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Modelling management decisions to prevent extinction

Population and conservation biologists rely heavily on mathematical tools. Scientists have developed new models to link species life-history to changes in traits, including effects of management interventions.
Modelling management decisions to prevent extinction
Matrix projection models enable the evaluation of management decisions geared towards avoiding extinction and, despite their complexity, are easily implemented with standard matrix software. Integral projection models (IPMs) replace the discrete representations of classes (age, height, weight, etc.) in matrix projection models. IPMs provide a continuous structure that could potentially avoid artifacts due to arbitrary class distinctions.

The EU-funded project 'A test of Bayesian decision analysis and the implications for conservation' (RHINOMITE) originally intended to study Bayesian population models. Later, team members turned to IPMs to link species life-history to traits such as body size. The team focused on ungulates — hoofed mammals that walk on their toes, and includes animals such as the rhinoceros, zebra and warthog.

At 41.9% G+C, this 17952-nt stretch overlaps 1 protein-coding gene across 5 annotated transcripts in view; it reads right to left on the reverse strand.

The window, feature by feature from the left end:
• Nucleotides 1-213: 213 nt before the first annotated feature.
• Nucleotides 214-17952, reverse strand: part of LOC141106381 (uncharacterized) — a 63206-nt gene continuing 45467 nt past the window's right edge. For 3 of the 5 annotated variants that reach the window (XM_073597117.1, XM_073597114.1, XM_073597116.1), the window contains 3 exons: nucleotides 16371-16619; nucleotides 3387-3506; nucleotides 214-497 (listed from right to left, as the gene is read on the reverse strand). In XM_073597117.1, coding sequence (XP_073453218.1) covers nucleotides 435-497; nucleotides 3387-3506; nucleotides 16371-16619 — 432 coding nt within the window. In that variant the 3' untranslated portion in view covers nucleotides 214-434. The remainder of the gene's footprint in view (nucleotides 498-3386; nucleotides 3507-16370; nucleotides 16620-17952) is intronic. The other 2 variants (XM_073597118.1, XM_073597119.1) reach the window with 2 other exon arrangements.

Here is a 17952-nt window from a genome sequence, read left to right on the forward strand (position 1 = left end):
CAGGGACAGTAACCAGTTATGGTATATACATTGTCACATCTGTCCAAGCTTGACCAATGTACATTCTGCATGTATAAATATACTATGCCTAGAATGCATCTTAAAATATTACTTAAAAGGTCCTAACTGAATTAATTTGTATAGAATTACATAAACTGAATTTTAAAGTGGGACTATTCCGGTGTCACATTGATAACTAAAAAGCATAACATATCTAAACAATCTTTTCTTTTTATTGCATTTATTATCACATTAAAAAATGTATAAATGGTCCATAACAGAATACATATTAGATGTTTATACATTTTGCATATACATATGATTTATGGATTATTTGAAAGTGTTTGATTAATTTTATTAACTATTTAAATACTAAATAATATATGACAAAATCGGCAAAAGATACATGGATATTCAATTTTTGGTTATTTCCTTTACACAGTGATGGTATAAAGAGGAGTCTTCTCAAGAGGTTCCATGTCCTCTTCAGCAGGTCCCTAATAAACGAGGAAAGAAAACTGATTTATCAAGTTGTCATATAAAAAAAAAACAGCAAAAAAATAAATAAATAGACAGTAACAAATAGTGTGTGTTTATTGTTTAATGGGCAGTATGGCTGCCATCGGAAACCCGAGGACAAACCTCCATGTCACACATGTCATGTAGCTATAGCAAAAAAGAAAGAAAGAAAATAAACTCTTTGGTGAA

Scientists’ investigated global ungulate species’ diversity and drivers of local extinction. They then developed an IPM to evaluate management intervention effects on ungulate species weighing up to 500 kg. The model allows scientists working on species with limited data to test the effects of interventions. Intervention measures include hunting and translocation of population demographics such as population growth rate, female reproduction as well as traits like body size. The team also collaborated with other researchers to develop a two-sex IPM for bighorn sheep (Ovis Canadensis) using a 40-year individual-based datasets. It provided insight into effects such as shifts in population body size due to trophy hunting.

RHINOMITE outcomes are in various stages of publication. The IPMs provide insight into both demography and evolution by linking changes in life history to changes in certain traits. Conservation biologists now have a very powerful tool to aid in their fight against species extinction.

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